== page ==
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U.S. Military in Palm Beach

Early in the war, a U.S. Army Ranger camp was established at the undeveloped northern tip of Palm Beach, bordered by North Ocean Boulevard, Indian Road, the ocean, and Lake Worth Inlet. The camp accommodated about 200 men, sent for rest and recuperation. They lived in wooden-sided canvas tents, and kept a few tanks and sandbagged gun positions on the dunes. In 1943 the commanding officer of Camp Higgins was Lieutenant C.B. Hindman. Philip H. Reid Jr. lived nearby as a boy and recalled in 1981:

We visited the soldiers nearly every day. There were eight or ten North End boys who could often be found wandering through the camp, climbing on the tanks, visiting the tents, and talking to the soldiers. We often accompanied the soldiers when they hunted for sea turtle eggs, which they unearthed and cooked.


Aerial view of The Breakers hotel. Courtesy


Hotels as Hospitals and Boot Camp
The war was especially visible to Palm Beachers after the War Department took over The Breakers hotel. From 1942 to 1944, the army operated The Breakers as the Ream General Hospital. It was first established to treat the expected high numbers of wounded from the allied invasion of North Africa. About 750 patients and 400 military staff lived under the command of the Medical Corps. Rich carpets and brocade hangings were removed, and some chandeliers were replaced with G-I lights. The south loggia of the hotel became an officers’ lounge, the ballroom became the recreation hall, the mezzanine turned into operating rooms, and the Cocoanut Grove room became a dental clinic. Officer patients enjoyed the view from rooms on the sixth and seventh floors and ate in the famous circular dining room. There was even a maternity ward. After the war, two Miami firms were hired to restore the hospital into the hotel, with John Volk of Palm Beach as architect-engineer.


Troops in formation in front of Ream Army
Hospital, ca. 1942-1944. Courtesy HSPBC.

The Palm Beach Biltmore Hotel was also transformed into a U.S. Naval Special Hospital from mid-1945 to the end of the war, accommodating 1,400 soldiers convalescing from rheumatic fever or arthritis brought on by exposure. In June 1943, before it became a navy hospital, the Biltmore was used for the first dedicated school for the Coast Guard Women’s Reserve. SPARs, as it was known for its creed, “Semper Paratus, Always Ready,” was created by the U.S. legislature on November 23, 1942, to allow more men to be sent overseas. Until the Palm Beach school was ready, enlistees were trained on the campuses of Oklahoma A&M, Iowa State Teachers College, and Hunter College.


Coast Guard SPAR training station at the
Biltmore Hotel in Palm Beach County.

Courtesy Lynn Drake.

Male reservists spent a month converting 430 rooms in what was then reputed to be the most expensive building yet constructed in Florida. They replaced hotel furniture with “sturdy stuff” and knocked out walls to accommodate six women per room, removing doors and luxury decorations.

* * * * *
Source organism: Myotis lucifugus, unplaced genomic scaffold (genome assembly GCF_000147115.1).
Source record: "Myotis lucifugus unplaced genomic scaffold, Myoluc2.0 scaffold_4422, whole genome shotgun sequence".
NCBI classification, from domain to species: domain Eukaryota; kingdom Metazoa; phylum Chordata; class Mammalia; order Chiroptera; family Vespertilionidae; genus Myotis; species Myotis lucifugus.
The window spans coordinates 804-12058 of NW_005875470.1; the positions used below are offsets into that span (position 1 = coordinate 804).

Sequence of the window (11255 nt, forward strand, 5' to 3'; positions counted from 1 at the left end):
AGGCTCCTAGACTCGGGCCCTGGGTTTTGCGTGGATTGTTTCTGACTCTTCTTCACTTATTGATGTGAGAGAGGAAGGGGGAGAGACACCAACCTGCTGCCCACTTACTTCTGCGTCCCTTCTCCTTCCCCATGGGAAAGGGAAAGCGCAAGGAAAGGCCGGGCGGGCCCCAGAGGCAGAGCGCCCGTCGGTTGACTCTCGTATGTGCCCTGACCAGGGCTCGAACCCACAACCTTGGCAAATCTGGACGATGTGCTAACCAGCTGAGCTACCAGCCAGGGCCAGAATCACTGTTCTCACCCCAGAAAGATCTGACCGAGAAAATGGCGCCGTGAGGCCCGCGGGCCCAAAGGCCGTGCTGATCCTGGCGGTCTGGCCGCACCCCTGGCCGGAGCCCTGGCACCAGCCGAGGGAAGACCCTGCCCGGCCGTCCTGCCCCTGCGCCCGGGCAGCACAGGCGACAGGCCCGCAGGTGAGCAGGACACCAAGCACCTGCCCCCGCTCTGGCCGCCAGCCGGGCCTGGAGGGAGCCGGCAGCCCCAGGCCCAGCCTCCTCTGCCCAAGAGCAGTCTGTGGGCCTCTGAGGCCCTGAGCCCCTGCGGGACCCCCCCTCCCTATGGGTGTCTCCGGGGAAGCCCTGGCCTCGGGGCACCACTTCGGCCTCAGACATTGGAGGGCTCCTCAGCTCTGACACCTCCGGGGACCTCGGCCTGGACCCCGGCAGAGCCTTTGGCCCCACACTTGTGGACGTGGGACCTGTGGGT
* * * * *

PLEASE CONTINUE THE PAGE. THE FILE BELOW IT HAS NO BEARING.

The initial four-week boot camp was expanded to six weeks and included classes in organization, personnel, ships, and aircraft. Enlistees practiced deck swabbing in the hotel hallways. Disciplined physical training was held in part at the Surf Club, which was dedicated to their exclusive use of the tennis courts and beach. Graduates either were assigned to active duty or remained for 12 more weeks of specialist training to become storekeepers, yeomen, cooks, bakers, commissary stewards, dental or pharmacist mates, or recruiters.


Coast Guard SPARs on parade in Palm Beach,
1942-1943. Courtesy HSPBC.

In December 1944, after more than 7,000 women had been trained in Palm Beach, SPARs recruitment effectively ended, and all future training was done at Manhattan Beach, New York.

Local Response: Palm Beach Hospitality
In 1942 the Miami News reported that Palm Beach had “turned the full power of its vast resources both of wealth and talent for war relief measures and civilian defense.” The Palm Beach Daily News similarly announced, “Debutantes and society matrons daily put in good hard backbreaking work in hospitals, motor corps and similar groups.” One such woman, Gloria Baker Topping, founded Aid America, Inc., which accomplished much of its fundraising with benefit events, such as setting vacationing professional baseball players against rookies from the Baseball College of America.


Volunteers for Victory Soldier's Canteen in
Palm Beach.  Courtesy HSPBC.

The Palm Beach Daily News insisted the locals emphasized “the sterner realities of war work” over entertaining servicemen. However, Sunday evening “at homes” for officers and their wives were held at the Society of Four Arts, and the Everglades Club entertained officers and enlisted men on alternating Monday evenings. Volunteers for Victory converted a grocery store into a soldiers’ canteen at 416 South County Road, Palm Beach, and operated a free bathhouse. A Servicemen’s Center went through 10,000 cookies each week.


World War II ration book. Courtesy HSPBC.

In Palm Beach County as elsewhere, rationing applied to both rich and poor, although gasoline rations varied for necessary use. War Ration Book No. 1 was issued for sugar, and then Book No. 2 for coffee and canned goods. Each household was required to declare the quantity of coffee and canned or bottled goods in their possession in excess of the allowance of one pound of coffee per five weeks, and five cans per person. The War Price and Ration Board published instructions in the Palm Beach Daily News for registration on February 19, 1943, including how to register servants.


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